Thursday, June 20, 2013

Bench Hooks, Sloyd, and Battens

Recently I completed acting as teaching assistant for another round of "Hand Tool Heaven" with Jim Tolpin at the Port Townsend School of Woodworking. This is a class for complete novices, and is a bit ambitious in that it aims to skim the surface of essential joinery skills in just five days. It is always a blast to watch people get it, and the class improves each time. The class is not project based per se, but the students do work on shop appliances and layout tools in order to practice their skills. The bench hooks from Jim's "New Traditional Woodworker" are one of these projects. I've helped many students build these workholders, but realized that although I had been demonstrating the operations on scraps, I had not actually built a set myself. I do already have some fully functional bench hooks which I built a few years ago, but wanted to give Jim's design a try at home. I also wanted to see if I could replicate some of the issues the students were having with learning to create dados smoothly and see if I could come up with some solid advice rather than "keep practicing".

The bench hooks take about 15-20 hours for most students to build, although this includes lots of lecture and practice time. They start with rough-sawn lumber which they crosscut, dimension, and true all by hand. As encouragement to any beginning readers or students, let me say that they do not take long once you have a bit of experience with the operations. Here is the set I created the other day:

I added a cutting notch on the left side, largely to see if I could make one accurately enough to rely upon. It came out perfectly, but I opted to utilize the open notch style I am used to on the right edge, since it allows a broad variety of freehand cutting angles:

I did not opt to add the shooting board track, as I believe these appliances are best kept separate unless for some reason storage space is at a huge premium. Bench hooks are quasi-disposable with much use, and a shooting board should last much, much longer. As you can see, I also did not use the finest lumber here. Good enough for bench hooks, but maybe not for a shooting board I want to last a long time. This was the same ponderosa pine the students were using in the class, with walnut ledgers and backstop.

This all had me thinking about bench hooks, and I decided to try something that I had been thinking about for a long time. Christopher Schwarz calls hooks made from a single plank "Old Testament" and I like that as an adjective a great deal. Here is some 3" thick cherry being utilized for the task:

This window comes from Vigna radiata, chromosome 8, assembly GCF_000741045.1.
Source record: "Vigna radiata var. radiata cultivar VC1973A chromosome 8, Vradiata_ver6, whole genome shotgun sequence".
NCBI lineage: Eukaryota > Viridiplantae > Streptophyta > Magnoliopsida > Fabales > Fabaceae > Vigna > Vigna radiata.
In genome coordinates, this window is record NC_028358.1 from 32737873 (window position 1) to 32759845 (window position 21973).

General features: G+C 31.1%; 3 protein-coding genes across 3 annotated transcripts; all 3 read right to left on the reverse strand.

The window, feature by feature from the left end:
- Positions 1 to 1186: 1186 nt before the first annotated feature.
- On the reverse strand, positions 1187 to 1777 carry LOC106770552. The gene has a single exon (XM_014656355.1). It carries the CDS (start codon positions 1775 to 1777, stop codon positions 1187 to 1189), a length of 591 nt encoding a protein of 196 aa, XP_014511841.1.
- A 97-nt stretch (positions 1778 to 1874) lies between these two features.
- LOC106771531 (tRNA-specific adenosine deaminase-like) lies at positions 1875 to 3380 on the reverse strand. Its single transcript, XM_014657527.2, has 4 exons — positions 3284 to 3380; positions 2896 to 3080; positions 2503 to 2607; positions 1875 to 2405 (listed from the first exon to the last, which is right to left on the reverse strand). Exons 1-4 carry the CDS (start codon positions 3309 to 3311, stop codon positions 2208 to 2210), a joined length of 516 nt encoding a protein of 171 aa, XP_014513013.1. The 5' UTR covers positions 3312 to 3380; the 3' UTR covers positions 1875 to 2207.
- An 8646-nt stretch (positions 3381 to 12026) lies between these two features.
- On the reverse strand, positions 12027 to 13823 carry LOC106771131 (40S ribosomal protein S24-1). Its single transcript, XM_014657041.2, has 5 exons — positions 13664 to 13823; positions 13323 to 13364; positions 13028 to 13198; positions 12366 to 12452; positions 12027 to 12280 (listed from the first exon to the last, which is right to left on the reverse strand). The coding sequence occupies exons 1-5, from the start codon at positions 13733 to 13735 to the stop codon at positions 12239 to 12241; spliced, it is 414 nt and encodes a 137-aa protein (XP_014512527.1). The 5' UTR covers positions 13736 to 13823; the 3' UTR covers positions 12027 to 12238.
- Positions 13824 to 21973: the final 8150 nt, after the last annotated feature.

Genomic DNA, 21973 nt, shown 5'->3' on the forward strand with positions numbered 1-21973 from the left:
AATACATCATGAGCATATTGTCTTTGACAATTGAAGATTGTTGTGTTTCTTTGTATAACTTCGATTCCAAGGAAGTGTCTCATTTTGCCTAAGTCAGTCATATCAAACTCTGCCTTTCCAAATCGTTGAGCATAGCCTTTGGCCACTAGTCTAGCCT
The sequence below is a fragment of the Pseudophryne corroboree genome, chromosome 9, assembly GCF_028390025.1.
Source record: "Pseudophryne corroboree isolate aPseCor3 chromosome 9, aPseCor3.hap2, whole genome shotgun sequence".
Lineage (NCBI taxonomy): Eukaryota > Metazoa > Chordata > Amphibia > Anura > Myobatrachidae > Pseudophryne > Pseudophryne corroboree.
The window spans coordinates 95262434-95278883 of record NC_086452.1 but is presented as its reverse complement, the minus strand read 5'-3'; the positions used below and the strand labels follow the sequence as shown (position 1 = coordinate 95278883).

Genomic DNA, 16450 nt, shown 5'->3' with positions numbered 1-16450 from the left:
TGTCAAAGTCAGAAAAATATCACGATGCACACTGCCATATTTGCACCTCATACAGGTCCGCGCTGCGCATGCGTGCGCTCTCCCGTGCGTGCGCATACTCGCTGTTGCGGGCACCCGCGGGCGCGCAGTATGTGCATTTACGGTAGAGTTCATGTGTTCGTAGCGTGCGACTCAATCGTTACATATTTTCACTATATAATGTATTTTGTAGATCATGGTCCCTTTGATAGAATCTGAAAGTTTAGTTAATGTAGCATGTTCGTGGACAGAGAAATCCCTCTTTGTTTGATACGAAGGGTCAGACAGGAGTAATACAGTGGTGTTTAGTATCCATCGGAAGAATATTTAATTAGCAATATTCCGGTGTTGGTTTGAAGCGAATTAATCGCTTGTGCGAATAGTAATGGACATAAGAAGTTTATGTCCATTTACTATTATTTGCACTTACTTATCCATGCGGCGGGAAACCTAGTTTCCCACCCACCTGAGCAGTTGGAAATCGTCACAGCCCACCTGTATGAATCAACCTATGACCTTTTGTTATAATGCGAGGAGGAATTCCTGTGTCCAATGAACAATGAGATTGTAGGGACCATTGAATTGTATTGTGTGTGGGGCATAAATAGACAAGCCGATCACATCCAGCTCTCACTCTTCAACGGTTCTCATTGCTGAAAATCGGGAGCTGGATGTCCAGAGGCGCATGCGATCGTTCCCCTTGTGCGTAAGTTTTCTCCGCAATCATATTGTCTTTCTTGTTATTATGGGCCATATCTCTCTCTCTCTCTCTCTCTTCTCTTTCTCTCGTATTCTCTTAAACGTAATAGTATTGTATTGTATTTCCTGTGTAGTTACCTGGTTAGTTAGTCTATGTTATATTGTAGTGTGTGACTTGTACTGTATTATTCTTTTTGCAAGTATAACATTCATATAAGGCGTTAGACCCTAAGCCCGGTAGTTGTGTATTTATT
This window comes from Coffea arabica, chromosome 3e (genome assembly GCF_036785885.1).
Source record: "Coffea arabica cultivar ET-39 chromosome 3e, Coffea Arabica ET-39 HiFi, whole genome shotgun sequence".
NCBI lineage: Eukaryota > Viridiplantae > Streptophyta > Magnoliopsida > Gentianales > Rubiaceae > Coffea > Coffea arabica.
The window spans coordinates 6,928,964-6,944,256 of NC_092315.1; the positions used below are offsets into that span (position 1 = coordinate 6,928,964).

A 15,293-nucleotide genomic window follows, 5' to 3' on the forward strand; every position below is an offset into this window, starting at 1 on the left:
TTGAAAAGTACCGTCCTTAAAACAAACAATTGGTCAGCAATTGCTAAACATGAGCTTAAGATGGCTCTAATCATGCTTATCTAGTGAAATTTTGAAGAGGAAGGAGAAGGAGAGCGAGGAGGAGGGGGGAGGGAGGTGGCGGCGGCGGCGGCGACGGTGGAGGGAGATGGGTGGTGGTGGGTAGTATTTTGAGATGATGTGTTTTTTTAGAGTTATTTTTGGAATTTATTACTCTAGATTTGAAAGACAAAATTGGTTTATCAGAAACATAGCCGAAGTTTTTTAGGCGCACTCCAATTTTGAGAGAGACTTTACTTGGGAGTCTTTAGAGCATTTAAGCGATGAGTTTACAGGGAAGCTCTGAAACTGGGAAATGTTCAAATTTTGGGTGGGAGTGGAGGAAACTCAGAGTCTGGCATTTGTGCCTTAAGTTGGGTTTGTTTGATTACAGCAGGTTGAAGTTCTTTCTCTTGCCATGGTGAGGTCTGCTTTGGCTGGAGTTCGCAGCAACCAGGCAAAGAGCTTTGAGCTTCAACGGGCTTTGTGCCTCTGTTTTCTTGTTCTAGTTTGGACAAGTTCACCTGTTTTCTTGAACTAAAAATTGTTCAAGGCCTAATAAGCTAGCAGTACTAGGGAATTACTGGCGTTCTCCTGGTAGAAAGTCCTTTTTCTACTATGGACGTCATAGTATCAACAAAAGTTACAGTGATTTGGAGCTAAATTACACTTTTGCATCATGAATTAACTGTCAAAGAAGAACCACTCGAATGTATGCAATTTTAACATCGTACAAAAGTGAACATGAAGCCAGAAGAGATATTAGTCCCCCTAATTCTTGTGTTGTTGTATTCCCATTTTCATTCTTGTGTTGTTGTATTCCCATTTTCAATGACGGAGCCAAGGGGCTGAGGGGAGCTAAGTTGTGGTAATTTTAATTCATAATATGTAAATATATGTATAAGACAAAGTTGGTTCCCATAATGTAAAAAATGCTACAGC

After squaring it, I laid out a design I had seen in the teacher's guide to Sloyd woodworking by Otto Soloman. I did modify his design for the fun of it, to make the hooks proportionally harmonious. If you are familiar with Jim Tolpin's work, this will not surprise you. I made mine 3" square by 9" long, with the feet and backstop being 1" (being a third of the 3") both in width and depth. Although not strictly necessary, I cut relief kerfs since I did not trust the grain of the cherry:

I then popped out large chips with a chisel, a technique I grow to love more and more each time I use it. I suppose a saw could have been used but this is fast and fun:

I used a jack plane (mentioned in the Sloyd book) to clean up a little, although I also did one hook completely by chisel for the fun of it.

Here is one completed and one in the process:

and all done, complete with hanging hole (which I am unlikely to ever use, but who knows):

This shows how they are used. I believe these are intended as general workholders and not especially for sawing as they have no provision for the blade. I am tempted to make a notch in one, or to make a third with no backstop. They are quite narrow, but when used as a pair, they hold the work very securely. I used them to make some dados and expect I will find them quite handy to have around:

I also tried out something I had seen on The English Woodworker's site:

This is a very quick and easy way to hold work against a dog for traverse planing. Wish I would have known this a long time ago. I think all of my planing battens will now have a bird's mouth. If this function is not evident, please see the link above, or consult this image with the workpiece pulled ahead to show how it was held. Give it a try, and thanks, English Woodworker!


  1. Good idea!

    "I also wanted to see if I could replicate some of the issues the students were having with learning to create dados smoothly and see if I could come up with some solid advice rather than "keep practicing".

  2. Joel, I do indeed have some insight for the next batch of students. Thanks for reading.


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